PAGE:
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Travis Squire Hill sentenced to 8 years less time served

Travis Squire-Hill was sentenced to 8 years less 948 days time served, with enhanced credit granted at 1.5 days, for the December 3rd, 2012 motor vehicle accident at 4th Line Road and Tuscarora Road, on Six Nations of the Grand River Territory that took the lives of two young Six Nations people and seriously injured

Travis Squire-Hill was sentenced to 8 years less 948 days time served, with enhanced credit granted at 1.5 days, for the December 3rd, 2012 motor vehicle accident at 4th Line Road and Tuscarora Road, on Six Nations of the Grand River Territory that took the lives of two young Six Nations people and seriously injured one young man.

The charges Squire Hill was sentenced for were:

Dangerous Driving Causing Death to Yegwenyes Martin.

Dangerous Driving Causing Death to William Harris.

Dangerous Driving Causing Bodily Harm to Adam Bain.

Fail To Remain Causing Death of Yegwenyes Martin.

Fail To Remain Causing Death of William Harris

Fail To Remain Causing Bodily Harm to Adam Bain.

Breach probation x2

Justice Turnball stated that Squire Hill admitted to having had 8 to 10 beers the night of the accident. He was travelling in excess of 130 km/h in an 80 km/hr speed zone. His vehicle travelled the length of a football field before coming to a stop. Squire Hill left the scene knowing or reasonably should have known that he had caused harm and possibly killed people. By leaving the scene, he impeded the police’s ability to obtain samples that would have allowed them to determine his alcohol blood content level. At the time of his arrest he had 22 prior convictions, many of which were alcohol and/or driving related offences.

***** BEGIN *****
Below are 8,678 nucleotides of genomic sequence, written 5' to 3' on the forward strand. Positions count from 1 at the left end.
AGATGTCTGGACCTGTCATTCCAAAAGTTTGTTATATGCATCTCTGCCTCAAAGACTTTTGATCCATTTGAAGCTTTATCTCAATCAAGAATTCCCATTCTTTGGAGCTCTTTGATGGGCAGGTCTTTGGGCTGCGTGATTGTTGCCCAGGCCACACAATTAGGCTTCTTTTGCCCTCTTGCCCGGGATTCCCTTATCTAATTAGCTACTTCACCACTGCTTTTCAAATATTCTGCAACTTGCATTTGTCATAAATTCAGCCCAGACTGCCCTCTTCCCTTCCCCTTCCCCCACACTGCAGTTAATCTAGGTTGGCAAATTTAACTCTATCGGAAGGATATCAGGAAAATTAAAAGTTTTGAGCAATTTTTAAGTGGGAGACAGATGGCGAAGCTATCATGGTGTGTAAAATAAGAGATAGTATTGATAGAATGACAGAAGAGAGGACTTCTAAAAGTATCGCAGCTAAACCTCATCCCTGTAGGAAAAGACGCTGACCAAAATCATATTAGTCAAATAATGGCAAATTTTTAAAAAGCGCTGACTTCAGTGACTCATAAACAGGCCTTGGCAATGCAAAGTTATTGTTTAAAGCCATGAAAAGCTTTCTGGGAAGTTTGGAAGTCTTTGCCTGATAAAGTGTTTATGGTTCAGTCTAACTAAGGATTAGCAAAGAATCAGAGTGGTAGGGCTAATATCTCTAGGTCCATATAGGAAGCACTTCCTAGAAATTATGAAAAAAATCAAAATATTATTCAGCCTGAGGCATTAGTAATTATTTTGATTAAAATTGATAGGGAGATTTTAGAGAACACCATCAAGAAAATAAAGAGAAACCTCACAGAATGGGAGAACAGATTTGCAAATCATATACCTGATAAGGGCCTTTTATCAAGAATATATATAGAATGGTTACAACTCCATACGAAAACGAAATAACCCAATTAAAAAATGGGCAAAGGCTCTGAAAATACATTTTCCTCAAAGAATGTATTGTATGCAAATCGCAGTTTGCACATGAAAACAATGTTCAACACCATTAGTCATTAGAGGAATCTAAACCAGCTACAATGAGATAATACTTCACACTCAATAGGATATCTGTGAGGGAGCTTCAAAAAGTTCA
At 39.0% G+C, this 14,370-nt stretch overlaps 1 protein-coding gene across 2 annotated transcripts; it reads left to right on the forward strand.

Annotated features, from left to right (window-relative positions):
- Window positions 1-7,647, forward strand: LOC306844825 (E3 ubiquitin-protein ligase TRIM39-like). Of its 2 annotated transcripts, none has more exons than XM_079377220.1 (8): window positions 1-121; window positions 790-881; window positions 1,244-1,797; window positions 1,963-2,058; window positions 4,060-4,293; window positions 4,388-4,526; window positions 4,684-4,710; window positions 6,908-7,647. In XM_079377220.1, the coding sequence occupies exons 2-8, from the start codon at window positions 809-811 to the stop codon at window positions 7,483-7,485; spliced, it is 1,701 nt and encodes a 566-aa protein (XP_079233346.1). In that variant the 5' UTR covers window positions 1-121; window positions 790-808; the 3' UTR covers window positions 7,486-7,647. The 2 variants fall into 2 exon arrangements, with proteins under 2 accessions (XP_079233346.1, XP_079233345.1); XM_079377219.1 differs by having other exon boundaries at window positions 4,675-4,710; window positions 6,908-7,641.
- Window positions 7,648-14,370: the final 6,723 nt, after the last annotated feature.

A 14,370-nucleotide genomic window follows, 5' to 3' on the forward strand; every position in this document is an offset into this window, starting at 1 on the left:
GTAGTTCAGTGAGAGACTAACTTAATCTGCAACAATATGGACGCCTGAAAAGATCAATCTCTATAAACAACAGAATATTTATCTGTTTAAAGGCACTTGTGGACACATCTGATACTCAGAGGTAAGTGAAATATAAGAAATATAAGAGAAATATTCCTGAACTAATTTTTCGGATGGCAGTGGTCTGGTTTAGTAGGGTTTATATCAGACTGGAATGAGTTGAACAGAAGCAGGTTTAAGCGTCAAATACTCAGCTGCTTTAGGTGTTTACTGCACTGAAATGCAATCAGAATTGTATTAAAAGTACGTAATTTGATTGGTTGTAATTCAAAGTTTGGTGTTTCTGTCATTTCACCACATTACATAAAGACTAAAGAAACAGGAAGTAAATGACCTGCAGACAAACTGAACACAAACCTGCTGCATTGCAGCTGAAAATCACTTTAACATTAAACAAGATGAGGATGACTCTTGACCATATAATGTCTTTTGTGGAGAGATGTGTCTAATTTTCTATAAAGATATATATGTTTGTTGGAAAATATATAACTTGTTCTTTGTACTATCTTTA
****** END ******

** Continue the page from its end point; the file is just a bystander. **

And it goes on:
Squire Hill had prepared a statement to read to the court. Members of the audience were visibly upset by some content of the statement. Squire Hill felt that the accident was “preventable from either side of the fence” and he suggested that it is required that there should be focus on getting “ATVs off the road.” He acknowledged that it was a “sad, tragic accident.” He stated that he “has the utmost respect for the families” and that he spent “the last 2 years in an environment where you have no friends or family” and where “the only acceptable emotion is anger.”

The judge was audibly emotional as he commented on the impact drinking and driving accidents have on many communities. He added that felt that laws must be changed to indicate zero tolerance for such offences. He stated that it is very difficult to have to listen to the impact these types of offences have on families and he offered his condolences to the families.

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